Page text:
Painter born in Llanelly, Carmarthenshire the son of stained glass artist William Daly. “Jehan”, pronounced John studied at Kidderminster under his father before winning a scholarship in 1937 to the RCA. While at the RCA he met fellow artist John Ward who was to become and remain a life-long friend. His studies were interrupted when at the outbreak of World War II he enlisted in the 8th Army seeing action abroad. He returned to complete his RCA studies from 1946-50. Daly taught subsequently at Wimbledon School of Art and at St. Martin's School of Art and occasionally illustrated articles for magazines such as “Housewife”.
He showed in group exhibitions at Wildenstein's and was afforded a solo exhibition at Agnew's, Bond Street. A meticulous draughtsman Daly’s output was very small and his painstaking drawings became collectors’ items amongst the cognoscenti. A near neighbour of his friend John Ward, Daly was encouraged to exhibit with the East Kent Art Society. Daly shared a two person show with John Ward in 1994 at the Duke Street gallery of London dealer Hazlitt Gooden & Fox. Daly had also held in 1993 a solo exhibition at the nearby Martyn Gregory's gallery, followed by a second in 1997. Daly is represented by paintings in the collections of Northampton Museum and Art Gallery and the City of London Corporation.
Jehan Emile Daly, artist and teacher: born Llanelly, Carmarthenshire 18 January 1918: died Canterbury, Kent 10 October 2001.
When some years ago Jehan Daly was told by his fellow artist John Ward that a mutual friend, an elderly lady in Hereford, had been abandoned by her family and must rely on the care of social services, Daly insisted that he would look after her and away he went. He stayed for about a year.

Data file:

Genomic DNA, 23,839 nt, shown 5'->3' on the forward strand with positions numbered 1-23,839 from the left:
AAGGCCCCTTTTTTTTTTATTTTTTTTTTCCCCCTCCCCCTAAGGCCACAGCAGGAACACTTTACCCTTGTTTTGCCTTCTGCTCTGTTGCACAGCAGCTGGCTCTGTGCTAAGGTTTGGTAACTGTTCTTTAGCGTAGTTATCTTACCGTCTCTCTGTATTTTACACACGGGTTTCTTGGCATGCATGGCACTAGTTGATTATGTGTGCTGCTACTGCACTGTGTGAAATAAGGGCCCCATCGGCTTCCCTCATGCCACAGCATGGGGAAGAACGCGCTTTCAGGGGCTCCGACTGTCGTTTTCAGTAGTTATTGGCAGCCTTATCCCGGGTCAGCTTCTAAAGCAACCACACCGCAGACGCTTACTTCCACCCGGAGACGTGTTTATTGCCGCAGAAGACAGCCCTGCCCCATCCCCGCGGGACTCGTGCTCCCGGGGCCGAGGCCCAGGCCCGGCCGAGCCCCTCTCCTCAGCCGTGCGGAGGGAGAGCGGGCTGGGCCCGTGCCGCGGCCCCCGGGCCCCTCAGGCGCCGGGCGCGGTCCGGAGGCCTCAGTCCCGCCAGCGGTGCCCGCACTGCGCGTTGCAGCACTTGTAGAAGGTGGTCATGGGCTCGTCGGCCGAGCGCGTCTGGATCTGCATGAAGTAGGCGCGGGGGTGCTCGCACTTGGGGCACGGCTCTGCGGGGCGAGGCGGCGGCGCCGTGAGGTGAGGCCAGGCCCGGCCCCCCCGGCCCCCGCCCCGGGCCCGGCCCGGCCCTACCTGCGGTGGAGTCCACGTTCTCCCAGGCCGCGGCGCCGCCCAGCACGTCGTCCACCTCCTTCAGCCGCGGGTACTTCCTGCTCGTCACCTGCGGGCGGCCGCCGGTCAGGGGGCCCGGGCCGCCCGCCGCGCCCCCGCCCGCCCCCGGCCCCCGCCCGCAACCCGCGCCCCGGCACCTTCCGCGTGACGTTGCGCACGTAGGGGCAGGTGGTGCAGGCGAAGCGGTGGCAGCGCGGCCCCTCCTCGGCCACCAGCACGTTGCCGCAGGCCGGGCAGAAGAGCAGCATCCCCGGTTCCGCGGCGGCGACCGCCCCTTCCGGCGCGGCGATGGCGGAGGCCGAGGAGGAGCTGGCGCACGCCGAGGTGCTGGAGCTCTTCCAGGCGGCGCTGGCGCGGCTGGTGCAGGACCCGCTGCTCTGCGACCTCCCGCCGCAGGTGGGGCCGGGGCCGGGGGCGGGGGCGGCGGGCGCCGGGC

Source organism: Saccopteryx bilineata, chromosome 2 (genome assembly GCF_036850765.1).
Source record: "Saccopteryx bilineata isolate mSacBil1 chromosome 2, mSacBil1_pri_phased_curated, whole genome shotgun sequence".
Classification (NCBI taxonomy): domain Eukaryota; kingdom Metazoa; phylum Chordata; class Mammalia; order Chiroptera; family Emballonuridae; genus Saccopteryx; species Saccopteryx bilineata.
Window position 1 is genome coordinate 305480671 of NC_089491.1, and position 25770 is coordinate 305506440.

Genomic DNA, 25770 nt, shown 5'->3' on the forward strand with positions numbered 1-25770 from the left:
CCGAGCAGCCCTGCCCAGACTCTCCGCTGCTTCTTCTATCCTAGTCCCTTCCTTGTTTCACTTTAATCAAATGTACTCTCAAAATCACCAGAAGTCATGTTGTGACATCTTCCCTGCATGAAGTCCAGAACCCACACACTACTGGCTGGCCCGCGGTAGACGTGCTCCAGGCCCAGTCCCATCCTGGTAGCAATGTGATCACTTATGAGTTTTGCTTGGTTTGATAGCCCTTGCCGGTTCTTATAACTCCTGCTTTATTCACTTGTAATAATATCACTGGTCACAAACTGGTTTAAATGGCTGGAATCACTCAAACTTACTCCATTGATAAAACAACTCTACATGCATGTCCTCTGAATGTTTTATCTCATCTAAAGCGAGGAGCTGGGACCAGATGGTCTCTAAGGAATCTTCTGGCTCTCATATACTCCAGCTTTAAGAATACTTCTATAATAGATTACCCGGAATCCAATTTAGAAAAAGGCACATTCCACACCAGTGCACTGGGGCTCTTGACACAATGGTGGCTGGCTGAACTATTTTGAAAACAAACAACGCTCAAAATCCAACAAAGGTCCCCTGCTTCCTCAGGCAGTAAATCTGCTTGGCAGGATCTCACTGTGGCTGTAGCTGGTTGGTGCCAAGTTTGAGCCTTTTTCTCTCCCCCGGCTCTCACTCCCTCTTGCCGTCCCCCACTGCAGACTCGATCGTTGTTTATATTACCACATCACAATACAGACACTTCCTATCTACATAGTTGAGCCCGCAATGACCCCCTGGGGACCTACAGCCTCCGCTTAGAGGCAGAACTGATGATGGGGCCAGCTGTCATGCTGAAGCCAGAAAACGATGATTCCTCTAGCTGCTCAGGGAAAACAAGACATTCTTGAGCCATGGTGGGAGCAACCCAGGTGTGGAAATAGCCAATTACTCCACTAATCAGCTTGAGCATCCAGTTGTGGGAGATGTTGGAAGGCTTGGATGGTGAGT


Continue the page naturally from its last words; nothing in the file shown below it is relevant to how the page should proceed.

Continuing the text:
"Jehan was shrewd enough to realise that as well as loving kindness she needed a good row or a bit of excitement," says Ward.
He would take her off in a wheelchair for a bit of shoplifting. She would nick something, which would make her day. She came of a well-known local family and local shopkeepers probably knew what was going on, but took no notice.
To anyone only knowing of Daly as a rare and reclusive artist this story comes as a surprise. Over many years, those lucky enough to find his work in occasional mixed and solo shows realised that here was a very particular talent. "He wasn't interested in public recognition and had to be bullied to show at the Royal Academy," says Ward, who considers that Daly's tiny studies are to be compared with the immaculate little pastels of the 18th-century Swiss master Jean Etienne Liotard.
Jehan Daly – "Jehan", pronounced John, is medieval French in origin – was born in Llanelly, Carmarthenshire, in 1918. His father, William, was of Irish and his mother of French descent. Daly spoke good French and in his youth was fond of staying with an aunt in France.
William Daly was Principal of Kidderminster School of Art. Jehan studied with him, then from 1937 joined the Royal College of Art, where he met his lifelong friend Ward, already there for a year. Gilbert Spencer, brother of Stanley, was their painting professor, "but he had no influence on Jehan. Spencer recognised that they were both oddities, and they got on because of that." Daly's taste ranged from the early Italians through to the then unfashionable Edward Burne-Jones and he and Ward shared a passion for the drawings of Ingres:
No one ever really influenced Jehan and his remarkable work didn't change. I have early drawings made in France that are very mature that amaze me. He never did student things. Even at that stage, his work could go on the wall anywhere.
On 17 October 1939, Daly and Ward enlisted in the Royal Engineers. The uncommissioned Daly made a good soldier, and was a fine shot. He served widely abroad in the Eighth Army: